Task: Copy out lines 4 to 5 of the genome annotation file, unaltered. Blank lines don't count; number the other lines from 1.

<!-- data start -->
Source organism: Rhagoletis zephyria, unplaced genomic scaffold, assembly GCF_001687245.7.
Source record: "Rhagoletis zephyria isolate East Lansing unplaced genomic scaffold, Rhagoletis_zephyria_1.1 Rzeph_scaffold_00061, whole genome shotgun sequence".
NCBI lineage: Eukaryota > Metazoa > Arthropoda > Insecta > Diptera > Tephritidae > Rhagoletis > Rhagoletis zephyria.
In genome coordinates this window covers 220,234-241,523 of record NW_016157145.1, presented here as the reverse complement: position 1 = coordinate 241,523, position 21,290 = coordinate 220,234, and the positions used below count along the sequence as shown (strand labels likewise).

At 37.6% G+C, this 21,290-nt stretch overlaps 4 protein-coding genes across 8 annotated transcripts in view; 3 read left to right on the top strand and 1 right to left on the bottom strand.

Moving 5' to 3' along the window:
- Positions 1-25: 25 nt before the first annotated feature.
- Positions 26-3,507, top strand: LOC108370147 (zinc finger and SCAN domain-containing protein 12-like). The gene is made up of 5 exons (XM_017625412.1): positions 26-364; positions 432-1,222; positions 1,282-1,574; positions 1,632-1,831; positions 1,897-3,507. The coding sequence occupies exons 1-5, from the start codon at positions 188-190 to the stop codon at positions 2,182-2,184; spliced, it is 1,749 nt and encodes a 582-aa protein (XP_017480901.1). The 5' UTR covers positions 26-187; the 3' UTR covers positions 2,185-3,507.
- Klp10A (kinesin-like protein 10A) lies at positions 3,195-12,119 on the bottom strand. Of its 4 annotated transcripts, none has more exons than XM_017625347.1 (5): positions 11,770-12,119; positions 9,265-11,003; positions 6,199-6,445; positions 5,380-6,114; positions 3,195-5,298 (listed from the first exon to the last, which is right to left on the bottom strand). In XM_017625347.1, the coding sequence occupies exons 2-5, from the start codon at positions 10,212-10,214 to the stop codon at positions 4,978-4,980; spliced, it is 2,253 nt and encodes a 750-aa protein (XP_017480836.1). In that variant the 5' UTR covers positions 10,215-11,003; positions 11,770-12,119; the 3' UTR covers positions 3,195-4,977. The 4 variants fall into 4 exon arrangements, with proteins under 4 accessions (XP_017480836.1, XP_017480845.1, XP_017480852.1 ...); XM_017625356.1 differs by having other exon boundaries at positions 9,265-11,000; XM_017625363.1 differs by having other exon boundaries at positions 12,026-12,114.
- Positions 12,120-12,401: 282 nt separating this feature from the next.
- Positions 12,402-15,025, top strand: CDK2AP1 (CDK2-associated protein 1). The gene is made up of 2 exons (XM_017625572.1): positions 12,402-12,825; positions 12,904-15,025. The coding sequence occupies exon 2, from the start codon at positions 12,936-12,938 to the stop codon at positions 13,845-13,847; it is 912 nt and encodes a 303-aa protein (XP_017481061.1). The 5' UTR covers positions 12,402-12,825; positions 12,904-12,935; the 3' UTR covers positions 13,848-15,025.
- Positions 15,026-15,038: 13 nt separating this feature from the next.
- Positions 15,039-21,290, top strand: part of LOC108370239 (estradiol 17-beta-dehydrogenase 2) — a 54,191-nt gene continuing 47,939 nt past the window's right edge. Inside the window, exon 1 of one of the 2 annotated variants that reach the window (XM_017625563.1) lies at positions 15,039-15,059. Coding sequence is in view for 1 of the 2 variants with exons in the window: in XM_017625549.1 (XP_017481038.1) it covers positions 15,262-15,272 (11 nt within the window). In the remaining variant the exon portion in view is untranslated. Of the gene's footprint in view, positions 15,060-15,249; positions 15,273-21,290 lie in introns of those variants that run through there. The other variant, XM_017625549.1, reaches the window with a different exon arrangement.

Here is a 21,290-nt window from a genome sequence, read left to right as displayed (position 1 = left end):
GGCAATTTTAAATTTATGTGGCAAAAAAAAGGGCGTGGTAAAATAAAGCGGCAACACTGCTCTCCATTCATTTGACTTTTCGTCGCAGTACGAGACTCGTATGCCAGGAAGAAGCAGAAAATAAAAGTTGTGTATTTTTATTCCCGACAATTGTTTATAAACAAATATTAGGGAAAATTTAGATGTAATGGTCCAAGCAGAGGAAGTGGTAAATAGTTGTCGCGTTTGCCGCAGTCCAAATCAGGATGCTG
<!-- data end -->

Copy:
In genome coordinates this window covers 220,234-241,523 of record NW_016157145.1, presented here as the reverse complement: position 1 = coordinate 241,523, position 21,290 = coordinate 220,234, and the positions used below count along the sequence as shown (strand labels likewise).

At 37.6% G+C, this 21,290-nt stretch overlaps 4 protein-coding genes across 8 annotated transcripts in view; 3 read left to right on the top strand and 1 right to left on the bottom strand.